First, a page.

Foreign issues weigh heavy
Warnings that quarterly earnings could fall short of expectations have certainly dampened the mood among US stock market players. But hopes that the Federal Reserve will cut the price of borrowing soon-er rather than later have buoyed both bonds and equities prices, analysts say.
The lurid details of independent counsel Kenneth Starr's report have fed the tabloids, but financial markets are no longer bothered by the possibility that the re-port might lead to the im-peachment of President Clinton. It's been shrugged off recently," says Alison Cottrell, international economist at Paine-Webber. Opinion polls shows most US citizens oppose impeachment. "If the polls turn then the markets will start to factor it in again."
US government bonds are still supported by the deepening crisis in Russia, which has come hard on the heels of the financial crisis in other em-erging markets. Worries have accelerated the flight to quality among international in-vestors.
"All people care about is quality... it is return of capital rather than return on capital that matters," says Ian Douglas, senior fixed income strategist at Warburg Dillon Read. Demand from invest-ors seeking a safe haven for their money has buoyed bonds in both Germany and the US, he says. This will continue to be the story for US bonds over the coming months, with no let up in the Asian financial maelstrom likely until Japan gets to grips with problems in its financial structure, says Douglas.
Domestically, an organic slowdown in economic activity coupled with net export weakness will push the Federal Reserve into easing rates. Douglas says global econom-ic weakness too is likely to force a Fed easing, and sees a 50 basis point reduction in the Fed funds rate coming shortly.
"Volatility is lapping at their doors, and they can't stand immune to that," he says.
Rob Hayward, economist at Bank of America, also sees the Fed bringing rates down, sometime in the autumn. Fourth quarter GDP is likely to show a moderation in growth rates, but nothing more dramatic, he says, with GDP up two to 2.5%.
As for stocks, the US market is clearly overvalued on a historical measure, says Gabriel Stein of Lombard Street Re-search. But it is still anybody's guess when further correction will happen.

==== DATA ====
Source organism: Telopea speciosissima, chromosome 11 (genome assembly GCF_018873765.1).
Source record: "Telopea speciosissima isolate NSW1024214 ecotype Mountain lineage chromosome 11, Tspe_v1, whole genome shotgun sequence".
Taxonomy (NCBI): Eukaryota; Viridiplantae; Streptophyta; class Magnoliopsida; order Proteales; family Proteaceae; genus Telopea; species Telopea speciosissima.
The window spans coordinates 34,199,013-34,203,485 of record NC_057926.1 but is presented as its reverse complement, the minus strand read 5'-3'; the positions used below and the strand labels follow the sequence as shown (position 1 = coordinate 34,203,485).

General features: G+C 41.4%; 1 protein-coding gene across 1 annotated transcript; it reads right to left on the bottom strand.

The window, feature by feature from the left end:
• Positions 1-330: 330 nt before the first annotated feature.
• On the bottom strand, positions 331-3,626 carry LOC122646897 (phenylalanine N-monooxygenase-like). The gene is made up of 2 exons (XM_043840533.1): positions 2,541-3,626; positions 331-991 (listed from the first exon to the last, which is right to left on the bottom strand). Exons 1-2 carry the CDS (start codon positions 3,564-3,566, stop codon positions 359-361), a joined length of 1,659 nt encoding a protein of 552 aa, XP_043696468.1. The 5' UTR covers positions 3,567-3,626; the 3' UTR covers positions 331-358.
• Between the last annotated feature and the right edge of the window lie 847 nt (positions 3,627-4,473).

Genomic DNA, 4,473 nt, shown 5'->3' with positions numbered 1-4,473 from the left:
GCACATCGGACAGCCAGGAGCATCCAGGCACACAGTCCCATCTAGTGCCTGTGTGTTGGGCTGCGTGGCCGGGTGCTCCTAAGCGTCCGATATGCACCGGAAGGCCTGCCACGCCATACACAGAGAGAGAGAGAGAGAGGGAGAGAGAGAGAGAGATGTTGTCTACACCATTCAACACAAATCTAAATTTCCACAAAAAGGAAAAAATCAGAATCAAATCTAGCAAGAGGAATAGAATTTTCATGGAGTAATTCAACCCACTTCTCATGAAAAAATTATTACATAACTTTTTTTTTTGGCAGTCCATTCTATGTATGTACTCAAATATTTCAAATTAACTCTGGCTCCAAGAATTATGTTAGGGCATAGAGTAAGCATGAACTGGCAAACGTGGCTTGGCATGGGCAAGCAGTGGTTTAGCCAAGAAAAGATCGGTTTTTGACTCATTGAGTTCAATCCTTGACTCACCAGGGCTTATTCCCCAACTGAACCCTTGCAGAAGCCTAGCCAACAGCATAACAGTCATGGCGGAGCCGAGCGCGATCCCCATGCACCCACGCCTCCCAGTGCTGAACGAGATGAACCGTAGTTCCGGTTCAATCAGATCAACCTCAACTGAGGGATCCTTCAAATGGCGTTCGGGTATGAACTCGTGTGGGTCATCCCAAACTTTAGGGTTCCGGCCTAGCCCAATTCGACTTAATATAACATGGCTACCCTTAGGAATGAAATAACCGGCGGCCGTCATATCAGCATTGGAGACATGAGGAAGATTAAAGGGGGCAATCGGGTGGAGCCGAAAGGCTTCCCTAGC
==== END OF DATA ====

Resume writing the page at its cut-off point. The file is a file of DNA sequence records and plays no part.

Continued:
"I've taken my money out of the US stock market al-ready," says Stein. "I don't think it will be where it is in six months' time." The Dow Jones Industrials climbed to 8,024 by mid-September from around 7,500 at the be-ginning of the year, but has fallen steeply from the year's high of 9,337 seen mid-July. An optimistic voice, Goldman Sachs is still forecasting share price rises, with the S&P500 rising to 1,150 in three months' time and to 1,250 in 12 months' time. The index stood at 1,037 in the middle of September.
Douglas also sees more downside for US equities. "The market is concluding that the global economic slowdown will be deeper than thought...by the way it's blown swaps out and corporate paper has been trashed," he says. Many US analysts believe earnings are going to fall short of expectations, leading to an inevitable fall in current overvalued stock prices.
The Asia crisis has had a major impact on US corporate earnings, which some believe was initially underestimated by analysts. Having taken its toll on first and second quarter earnings, for some companies third quarter earnings estimates are also being subjected to downgrades.
The bad news from abroad is not over yet. Warnings about international growth will continue to undermine stocks in the US, says Hayward. "We don't anticipate a major bear market, but there will be no recovery to highs for at least a year," he says.
Stein says the Dow could fall to as low as 6,500. This degree of market slump would normally prove positive for bond prices, but not in view of next year's likely economic environment in the US, Stein says.
He predicts US inflation will pick up over the next year, and the Fed will be seen to be behind it. The market will take the view being that the central bankers should have nipped rising prices in the bud with an earlier rate tightening. Ac-cording to Douglas' more bullish view, the yield on the 30-year Treasury should fall to a low of 4.9%on a three-month horizon. Hayward sees the long bond yield dipping below 5% at the end of the year, then picking up to 5.25% by the end of 1999. Rachel Fixsen"